Dedicated to screening rare & significant films in their original format.

The Melbourne Cinémathèque is a not-for-profit, volunteer-run film society.

The Melbourne Cinémathèque is a membership-based film society based in Melbourne, Australia.

We hold screenings at The Australian Centre for the Moving image every Wednesday night for most of the year.

Admission is by membership, which can be obtained on a short-term or yearly basis.

All Melbourne Cinémathèque annual memberships valid when we closed in March 2020 are being extended by 13 months, matching the period we were closed. Mini passes with either one or two weeks remaining at the time of our 2020 closure will also be honoured.

We are a volunteer-run, not-for-profit organisation.


October 6

7:00pm MR. THANK YOU
Hiroshi Shimizu (1936) 75 mins – Unclassified 15+

The problems of Depression-era Japan are canvassed through a day in the life of a bus driver – nicknamed “Mr. Thank You” for his exceedingly polite manner – and the passengers he collects on an extended route from rural Izu to inner-city Tokyo. Adapted from Nobel Prize-winning novelist Yasunari Kawabata’s (A Page of Madness) story, this precursor to Italian neorealism was entirely shot on location and largely improvised. Featuring Michiko Kuwano and Ken Uehara as well as wonderful cinematography by Isamu Aoki.

35mm print courtesy of the National Film Archive of Japan.

Hiroshi Shimizu (1935) 63 mins – Unclassified 15+

Shimizu’s final silent film is a deeply ironic and profoundly distilled treatise on the poor status of women in 1930s Japan. Abandoned by her corrupt second husband, Haruko (Mitsuko Yoshikawa) becomes a hostess in order to support her three children, a decision that has a profound impact on their subsequent lives. Shimizu’s subversive critique of Japanese militarism and ingrained attitudes to class, tradition and sexuality provides an incisive portrait of an increasingly conservative society.

35mm print courtesy of the National Film Archive of Japan.

Hiroshi Shimizu (1933) 96 mins – Unclassified 15 +

Shimizu’s first sound film is an emotionally powerful melodrama about the love between an itinerant woman and a miner who meet in a rugged, far-flung region of Japan. One of the director’s darkest and most revelatory works, the film evinces Shimizu’s affinity with those on society’s margins. Partly shot on location against the beautiful snowy landscapes of Hokkaido, it features an innovative use of audio: overheard voices provide a chorus to the romantic theme, while folk songs echo throughout, taking on a deeper significance with each repetition. 35mm print courtesy of the National Film Archive of Japan.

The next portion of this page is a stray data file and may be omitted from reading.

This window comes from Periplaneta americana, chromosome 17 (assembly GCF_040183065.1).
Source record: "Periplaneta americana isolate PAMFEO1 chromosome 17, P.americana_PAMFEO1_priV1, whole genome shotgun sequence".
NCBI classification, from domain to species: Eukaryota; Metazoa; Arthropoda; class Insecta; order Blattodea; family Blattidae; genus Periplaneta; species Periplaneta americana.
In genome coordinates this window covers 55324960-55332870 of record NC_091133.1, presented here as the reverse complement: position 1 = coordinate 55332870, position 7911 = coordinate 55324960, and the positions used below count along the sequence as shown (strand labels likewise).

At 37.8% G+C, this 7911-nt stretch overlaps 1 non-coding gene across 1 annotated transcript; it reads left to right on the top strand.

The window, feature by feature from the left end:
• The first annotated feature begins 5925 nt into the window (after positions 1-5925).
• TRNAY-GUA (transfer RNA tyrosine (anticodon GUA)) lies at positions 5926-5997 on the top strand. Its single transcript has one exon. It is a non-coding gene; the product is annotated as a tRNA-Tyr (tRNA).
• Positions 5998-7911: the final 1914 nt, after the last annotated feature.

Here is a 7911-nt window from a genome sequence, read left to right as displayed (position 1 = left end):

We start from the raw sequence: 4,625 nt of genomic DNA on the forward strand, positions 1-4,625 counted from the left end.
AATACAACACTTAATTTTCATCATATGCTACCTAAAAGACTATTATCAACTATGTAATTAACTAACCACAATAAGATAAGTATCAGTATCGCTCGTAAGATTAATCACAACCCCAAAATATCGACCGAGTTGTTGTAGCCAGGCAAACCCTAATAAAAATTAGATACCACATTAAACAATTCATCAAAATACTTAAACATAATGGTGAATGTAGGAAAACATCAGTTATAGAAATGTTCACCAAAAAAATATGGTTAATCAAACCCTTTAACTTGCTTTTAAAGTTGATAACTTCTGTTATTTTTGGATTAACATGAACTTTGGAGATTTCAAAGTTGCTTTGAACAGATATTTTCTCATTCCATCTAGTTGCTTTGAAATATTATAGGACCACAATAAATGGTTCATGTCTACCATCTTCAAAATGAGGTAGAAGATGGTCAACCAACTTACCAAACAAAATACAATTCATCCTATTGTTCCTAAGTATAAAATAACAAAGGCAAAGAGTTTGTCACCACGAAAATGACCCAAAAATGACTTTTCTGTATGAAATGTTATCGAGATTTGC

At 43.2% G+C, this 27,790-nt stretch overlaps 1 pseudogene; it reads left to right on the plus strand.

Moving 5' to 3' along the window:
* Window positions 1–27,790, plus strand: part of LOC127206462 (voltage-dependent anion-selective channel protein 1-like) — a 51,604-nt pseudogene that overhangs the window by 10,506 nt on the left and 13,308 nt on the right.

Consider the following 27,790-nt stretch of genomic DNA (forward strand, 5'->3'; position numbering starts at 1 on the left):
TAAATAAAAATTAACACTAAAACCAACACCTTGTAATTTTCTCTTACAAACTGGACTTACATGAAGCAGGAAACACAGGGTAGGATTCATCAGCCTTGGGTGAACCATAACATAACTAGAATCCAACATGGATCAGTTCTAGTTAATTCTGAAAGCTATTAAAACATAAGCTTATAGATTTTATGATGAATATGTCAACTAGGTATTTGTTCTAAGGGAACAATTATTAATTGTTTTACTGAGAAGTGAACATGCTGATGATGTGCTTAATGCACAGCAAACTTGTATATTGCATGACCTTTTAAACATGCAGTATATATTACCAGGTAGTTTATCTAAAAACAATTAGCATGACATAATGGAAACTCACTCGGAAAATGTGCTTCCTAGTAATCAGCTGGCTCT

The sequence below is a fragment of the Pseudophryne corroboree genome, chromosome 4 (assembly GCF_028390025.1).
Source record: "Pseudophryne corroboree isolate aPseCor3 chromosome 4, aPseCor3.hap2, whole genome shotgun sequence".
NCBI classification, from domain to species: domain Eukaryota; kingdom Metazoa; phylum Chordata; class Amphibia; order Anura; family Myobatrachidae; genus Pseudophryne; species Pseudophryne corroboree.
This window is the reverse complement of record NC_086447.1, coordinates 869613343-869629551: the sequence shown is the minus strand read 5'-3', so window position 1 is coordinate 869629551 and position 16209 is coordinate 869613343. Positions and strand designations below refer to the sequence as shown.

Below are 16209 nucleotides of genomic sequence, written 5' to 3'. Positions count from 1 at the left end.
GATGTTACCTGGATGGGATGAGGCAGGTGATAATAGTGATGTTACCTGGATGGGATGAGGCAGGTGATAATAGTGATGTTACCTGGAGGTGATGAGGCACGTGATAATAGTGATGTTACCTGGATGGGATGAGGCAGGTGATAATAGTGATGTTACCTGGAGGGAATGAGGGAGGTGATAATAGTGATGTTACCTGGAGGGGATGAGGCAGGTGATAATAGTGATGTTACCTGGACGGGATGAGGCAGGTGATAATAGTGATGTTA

The Melbourne Cinémathèque started out as the Melbourne University Film Society (MUFS) in 1948 and changed its name to Cinémathèque in 1984.

The Melbourne Cinémathèque aims to present films in the medium they were created and as closely as possible to screen films the way they would have originally screened (i.e. big screen, celluloid prints, not video or DVD).

Programmes include a diverse selection of classic and contemporary films showcasing director retrospectives, special guest appearances and thematic series including archival material and new or restored prints.

We have on occasion hosted numerous seminars featuring renowned film scholars such as David Bordwell, Adrian Martin and Ian Christie. We are also dedicated to providing new annotations on the films we screen via the CTEQ annotations, hosted as a part of the quarterly online film journal Senses of Cinema.

The Melbourne Cinémathèque is self-administered and membership-driven relying on support from individuals, foundations, corporations and government funding to maintain its high standard of excellence. If you would like to be involved, or to offer donations or sponsorship, please contact us.

Presented by The Melbourne Cinémathèque with the Australian Centre for the Moving Image.

Curated by Michael Koller, Adrian Danks, Eloise Ross and Cerise Howard for the Melbourne Cinémathèque

Subtitling Logistics: Lorenzo Rosa

Music Synchronisation: Michael Koller

Supported by Film Victoria, RMIT University & The City of Melbourne Arts Grants Program.


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